A second observation well worthy the notice of our readers is, the extreme importance which the Sect gives to secret societies, and what mighty expectations it grounds on their mysterious existence. Let nations and chiefs of nations examine themselves, reflect whether they have ever calculated the means and importance of these secret societies so well as those who founded them; and say, whether fear and diffidence on the one side should not keep pace with the expectations and confidence of the other. But let us return to the Lodge wherein Weishaupt initiates his adepts.

Continuing his enthusiastic strain, the Hierophant informs the proselyte, that Nature, having a great plan to develope, begins by the lesser and most imperfect parts; that she then regularly proceeds to the middle terms, to bring things to a state of perfection; which state may serve as a point whence she may again depart, to raise them to a higher order of perfection.

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“Nature (says he) makes us begin at infancy, from infancy she raises us to manhood. She at first left us in the savage state, but soon brought us to civilization, perhaps that we might be more sensible, more enraptured and tenacious of what we are, from viewing the contrast of what we were. But to what changes, and those of an order infinitely more important, does our future destiny lead us!”

Were the candidate master of his own reason, he must conclude from these principles, that human nature had acquired perfection when passing from the savage state to that of civil society; that if he. is still to acquire perfection it can never be by returning to his primitive state. But sophisters have their tortuosities, and the adepts are involved in a folly and blindness, with which the Almighty God permits them to be stricken, since they prefer error to truth, and impiety to Christianity.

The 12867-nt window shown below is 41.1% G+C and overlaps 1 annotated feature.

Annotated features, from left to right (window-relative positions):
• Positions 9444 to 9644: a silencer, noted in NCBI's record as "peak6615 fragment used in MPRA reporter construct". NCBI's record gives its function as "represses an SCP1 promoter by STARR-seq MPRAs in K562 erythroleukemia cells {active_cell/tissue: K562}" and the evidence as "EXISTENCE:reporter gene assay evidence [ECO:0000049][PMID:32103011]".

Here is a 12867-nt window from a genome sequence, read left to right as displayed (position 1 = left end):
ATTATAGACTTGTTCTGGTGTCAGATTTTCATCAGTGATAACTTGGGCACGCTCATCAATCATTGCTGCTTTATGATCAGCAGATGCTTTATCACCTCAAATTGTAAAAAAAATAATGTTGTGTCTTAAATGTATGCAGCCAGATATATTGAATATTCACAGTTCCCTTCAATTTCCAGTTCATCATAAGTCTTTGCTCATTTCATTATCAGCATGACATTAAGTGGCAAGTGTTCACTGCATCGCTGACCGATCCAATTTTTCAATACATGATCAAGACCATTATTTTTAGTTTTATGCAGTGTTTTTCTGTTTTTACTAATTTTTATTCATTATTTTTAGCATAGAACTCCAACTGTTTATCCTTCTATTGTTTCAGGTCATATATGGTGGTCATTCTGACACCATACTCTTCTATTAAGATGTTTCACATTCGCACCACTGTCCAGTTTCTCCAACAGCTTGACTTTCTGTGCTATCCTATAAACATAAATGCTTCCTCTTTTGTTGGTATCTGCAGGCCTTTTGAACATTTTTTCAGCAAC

“As has the individual man (continues the Hierophant) so human nature in the aggregate has its childhood, its youth, its manhood, and its old age. At each of these periods mankind learn and are subject to fresh wants–hence arise their political and moral revolutions—It is at the age of manhood that human nature appears in all its dignity. It is then that, taught by long experience, man conceives at length how great a misfortune it is for hire to invade the rights of others, to avail himself of some few advantages, purely exterior, to raise himself, to the prejudice of others. It is then that he sees and feels the happiness and dignity of man.”

“The first age of mankind is that of savage and uncouth nature. A family is the whole society; hunger and thirst easily quenched, a shelter from the inclemency of the seasons, a woman, and, after fatigue, rest, are then the only wants. At that period men enjoyed the two most inestimable blessings Equality and Liberty; they enjoyed them to their utmost extent; they would have forever enjoyed them, had they chosen to follow the track which Nature had traced for them—or had it not entered the plans of God and Nature first to show man for what happiness he was destined; happiness the more precious, as he had begun by tasting it; happiness so early lost, but instantaneously regretted and fruitlessly sought after, until he should have learned how to make proper use of his strength, and how to conduct himself in his intercourse with the rest of mankind. In his primitive state he was destitute of the conveniencies of life, but he was not on that account unhappy; not knowing them, he did not feel the want of them. Health was his ordinary state, and physical pain was his only source of uneasiness—Oh happy mortals! who were not sufficiently enlightened to disturb the repose of your mind, or to feel those great agents of our miseries the love of power and of distinctions, the propensity to sensuality, the thirst after the representative signs of all wealth, those truly original sins with all their progeny, envy, avarice, intemperance, sickness, and all the tortures of imagination!”

Thus we see this primitive and savage state, this first essay of Nature, already transformed (in the mouth of the Hierophant) into the happiest state that man ever knew: Equality and Liberty are the sovereign principles of happiness in that state. Should the reader be as much blinded as the proselyte,

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